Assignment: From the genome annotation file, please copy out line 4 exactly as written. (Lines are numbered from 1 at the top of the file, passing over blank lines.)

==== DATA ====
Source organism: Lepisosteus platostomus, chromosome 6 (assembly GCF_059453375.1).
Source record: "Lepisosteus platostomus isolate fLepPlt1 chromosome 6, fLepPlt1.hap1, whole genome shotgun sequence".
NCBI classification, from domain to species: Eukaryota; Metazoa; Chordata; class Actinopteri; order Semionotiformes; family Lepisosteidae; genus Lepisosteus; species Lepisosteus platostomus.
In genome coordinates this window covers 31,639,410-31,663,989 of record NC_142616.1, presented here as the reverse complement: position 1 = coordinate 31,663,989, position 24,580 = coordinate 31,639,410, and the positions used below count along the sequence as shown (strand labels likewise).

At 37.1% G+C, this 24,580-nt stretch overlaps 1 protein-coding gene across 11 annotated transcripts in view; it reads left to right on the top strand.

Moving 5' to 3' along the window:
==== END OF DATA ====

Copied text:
In genome coordinates this window covers 31,639,410-31,663,989 of record NC_142616.1, presented here as the reverse complement: position 1 = coordinate 31,663,989, position 24,580 = coordinate 31,639,410, and the positions used below count along the sequence as shown (strand labels likewise).